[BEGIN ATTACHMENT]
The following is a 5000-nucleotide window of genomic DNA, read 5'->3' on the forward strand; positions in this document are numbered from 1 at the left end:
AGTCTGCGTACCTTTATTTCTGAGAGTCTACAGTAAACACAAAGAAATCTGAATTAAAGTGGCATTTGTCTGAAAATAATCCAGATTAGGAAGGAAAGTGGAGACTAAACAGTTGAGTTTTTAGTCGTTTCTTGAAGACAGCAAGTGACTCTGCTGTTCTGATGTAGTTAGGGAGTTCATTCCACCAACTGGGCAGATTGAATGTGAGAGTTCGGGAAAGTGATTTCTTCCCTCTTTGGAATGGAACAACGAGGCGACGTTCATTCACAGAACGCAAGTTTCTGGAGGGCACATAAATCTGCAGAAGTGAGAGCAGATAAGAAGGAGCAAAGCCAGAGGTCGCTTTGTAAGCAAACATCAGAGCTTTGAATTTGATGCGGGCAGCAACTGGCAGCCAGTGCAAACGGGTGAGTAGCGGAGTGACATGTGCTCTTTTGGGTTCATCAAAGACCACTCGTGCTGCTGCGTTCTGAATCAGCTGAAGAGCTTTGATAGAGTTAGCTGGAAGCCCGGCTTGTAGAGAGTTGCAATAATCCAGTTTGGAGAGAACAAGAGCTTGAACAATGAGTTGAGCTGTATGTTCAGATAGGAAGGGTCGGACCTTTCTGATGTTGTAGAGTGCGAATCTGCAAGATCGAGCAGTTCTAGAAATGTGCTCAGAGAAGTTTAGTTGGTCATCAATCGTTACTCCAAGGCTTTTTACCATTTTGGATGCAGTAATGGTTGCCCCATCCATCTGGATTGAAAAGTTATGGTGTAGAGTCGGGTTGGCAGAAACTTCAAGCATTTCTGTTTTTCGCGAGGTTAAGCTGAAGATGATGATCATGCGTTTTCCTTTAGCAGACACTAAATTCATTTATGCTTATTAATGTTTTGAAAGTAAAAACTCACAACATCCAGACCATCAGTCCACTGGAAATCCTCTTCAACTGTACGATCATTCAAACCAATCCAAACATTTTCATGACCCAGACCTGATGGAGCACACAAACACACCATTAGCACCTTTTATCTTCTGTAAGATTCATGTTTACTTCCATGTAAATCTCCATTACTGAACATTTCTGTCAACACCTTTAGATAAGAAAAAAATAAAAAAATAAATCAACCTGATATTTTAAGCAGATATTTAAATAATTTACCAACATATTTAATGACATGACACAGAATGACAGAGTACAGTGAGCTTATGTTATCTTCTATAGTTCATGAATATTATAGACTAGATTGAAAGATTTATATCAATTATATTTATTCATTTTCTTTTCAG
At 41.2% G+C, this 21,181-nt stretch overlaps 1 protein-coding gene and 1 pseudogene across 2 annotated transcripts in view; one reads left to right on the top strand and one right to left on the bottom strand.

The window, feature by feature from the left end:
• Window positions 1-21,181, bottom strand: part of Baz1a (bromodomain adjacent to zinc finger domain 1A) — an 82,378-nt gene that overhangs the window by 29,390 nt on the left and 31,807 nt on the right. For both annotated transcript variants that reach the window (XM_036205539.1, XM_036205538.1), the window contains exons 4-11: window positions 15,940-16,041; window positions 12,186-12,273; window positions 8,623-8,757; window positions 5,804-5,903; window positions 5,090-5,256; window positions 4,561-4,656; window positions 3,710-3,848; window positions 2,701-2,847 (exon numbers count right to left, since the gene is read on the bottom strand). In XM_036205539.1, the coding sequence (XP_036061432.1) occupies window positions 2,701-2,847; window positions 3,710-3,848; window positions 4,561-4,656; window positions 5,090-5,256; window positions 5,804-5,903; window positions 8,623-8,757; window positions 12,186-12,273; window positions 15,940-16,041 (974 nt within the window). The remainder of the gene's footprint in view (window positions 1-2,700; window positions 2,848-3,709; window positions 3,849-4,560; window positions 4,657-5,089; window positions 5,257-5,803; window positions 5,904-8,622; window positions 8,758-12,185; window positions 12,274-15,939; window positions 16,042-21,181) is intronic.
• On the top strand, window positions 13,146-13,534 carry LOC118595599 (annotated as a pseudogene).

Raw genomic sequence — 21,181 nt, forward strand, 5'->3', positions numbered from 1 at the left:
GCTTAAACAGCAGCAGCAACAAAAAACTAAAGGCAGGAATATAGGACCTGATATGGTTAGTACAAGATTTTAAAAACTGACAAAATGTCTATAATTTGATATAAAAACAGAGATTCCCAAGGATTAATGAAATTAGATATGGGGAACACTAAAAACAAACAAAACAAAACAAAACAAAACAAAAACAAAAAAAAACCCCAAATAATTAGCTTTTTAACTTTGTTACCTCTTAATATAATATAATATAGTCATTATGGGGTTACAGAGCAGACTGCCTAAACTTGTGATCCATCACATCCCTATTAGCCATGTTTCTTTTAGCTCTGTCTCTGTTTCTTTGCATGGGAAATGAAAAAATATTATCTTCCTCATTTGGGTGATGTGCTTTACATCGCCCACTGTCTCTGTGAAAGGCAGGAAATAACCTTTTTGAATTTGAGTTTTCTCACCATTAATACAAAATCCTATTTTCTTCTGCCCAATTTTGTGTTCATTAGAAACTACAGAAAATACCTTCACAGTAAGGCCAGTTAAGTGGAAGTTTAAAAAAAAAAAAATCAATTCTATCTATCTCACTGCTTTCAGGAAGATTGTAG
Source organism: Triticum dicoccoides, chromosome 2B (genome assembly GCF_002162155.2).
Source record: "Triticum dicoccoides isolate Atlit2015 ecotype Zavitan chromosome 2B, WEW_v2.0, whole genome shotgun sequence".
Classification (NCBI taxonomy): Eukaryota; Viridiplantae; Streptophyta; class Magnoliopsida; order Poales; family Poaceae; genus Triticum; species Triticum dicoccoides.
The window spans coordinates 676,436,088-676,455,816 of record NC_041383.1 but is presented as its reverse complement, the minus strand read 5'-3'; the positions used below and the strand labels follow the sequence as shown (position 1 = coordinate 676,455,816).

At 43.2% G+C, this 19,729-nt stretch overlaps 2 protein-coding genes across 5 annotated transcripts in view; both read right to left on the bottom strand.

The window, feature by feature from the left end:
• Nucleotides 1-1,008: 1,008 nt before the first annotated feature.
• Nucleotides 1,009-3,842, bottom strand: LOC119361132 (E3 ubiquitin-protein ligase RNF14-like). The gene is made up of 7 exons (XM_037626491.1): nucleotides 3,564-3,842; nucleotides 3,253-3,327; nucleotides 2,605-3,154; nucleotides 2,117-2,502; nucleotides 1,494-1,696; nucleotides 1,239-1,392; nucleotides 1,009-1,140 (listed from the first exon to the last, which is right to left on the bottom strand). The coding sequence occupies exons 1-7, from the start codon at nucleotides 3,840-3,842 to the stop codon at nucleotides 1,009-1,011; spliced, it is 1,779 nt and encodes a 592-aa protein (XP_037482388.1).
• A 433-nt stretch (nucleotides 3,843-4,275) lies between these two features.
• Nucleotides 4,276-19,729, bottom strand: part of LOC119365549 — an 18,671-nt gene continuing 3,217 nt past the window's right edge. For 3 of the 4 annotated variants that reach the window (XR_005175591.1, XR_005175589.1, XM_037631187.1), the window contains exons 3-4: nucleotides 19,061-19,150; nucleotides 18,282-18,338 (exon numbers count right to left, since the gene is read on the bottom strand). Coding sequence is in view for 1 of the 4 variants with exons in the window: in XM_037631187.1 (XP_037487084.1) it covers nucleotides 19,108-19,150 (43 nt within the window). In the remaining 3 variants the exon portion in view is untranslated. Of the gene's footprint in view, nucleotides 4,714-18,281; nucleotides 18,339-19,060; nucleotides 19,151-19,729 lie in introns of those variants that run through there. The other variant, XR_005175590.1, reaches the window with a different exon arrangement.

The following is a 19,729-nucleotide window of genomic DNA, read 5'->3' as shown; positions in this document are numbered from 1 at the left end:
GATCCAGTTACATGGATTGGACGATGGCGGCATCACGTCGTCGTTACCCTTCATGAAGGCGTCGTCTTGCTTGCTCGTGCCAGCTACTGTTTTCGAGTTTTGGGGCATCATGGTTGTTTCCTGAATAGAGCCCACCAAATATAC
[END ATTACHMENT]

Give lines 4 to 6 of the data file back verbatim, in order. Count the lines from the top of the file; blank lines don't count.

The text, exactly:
The window, feature by feature from the left end:
• Window positions 1-21,181, bottom strand: part of Baz1a (bromodomain adjacent to zinc finger domain 1A) — an 82,378-nt gene that overhangs the window by 29,390 nt on the left and 31,807 nt on the right. For both annotated transcript variants that reach the window (XM_036205539.1, XM_036205538.1), the window contains exons 4-11: window positions 15,940-16,041; window positions 12,186-12,273; window positions 8,623-8,757; window positions 5,804-5,903; window positions 5,090-5,256; window positions 4,561-4,656; window positions 3,710-3,848; window positions 2,701-2,847 (exon numbers count right to left, since the gene is read on the bottom strand). In XM_036205539.1, the coding sequence (XP_036061432.1) occupies window positions 2,701-2,847; window positions 3,710-3,848; window positions 4,561-4,656; window positions 5,090-5,256; window positions 5,804-5,903; window positions 8,623-8,757; window positions 12,186-12,273; window positions 15,940-16,041 (974 nt within the window). The remainder of the gene's footprint in view (window positions 1-2,700; window positions 2,848-3,709; window positions 3,849-4,560; window positions 4,657-5,089; window positions 5,257-5,803; window positions 5,904-8,622; window positions 8,758-12,185; window positions 12,274-15,939; window positions 16,042-21,181) is intronic.
• On the top strand, window positions 13,146-13,534 carry LOC118595599 (annotated as a pseudogene).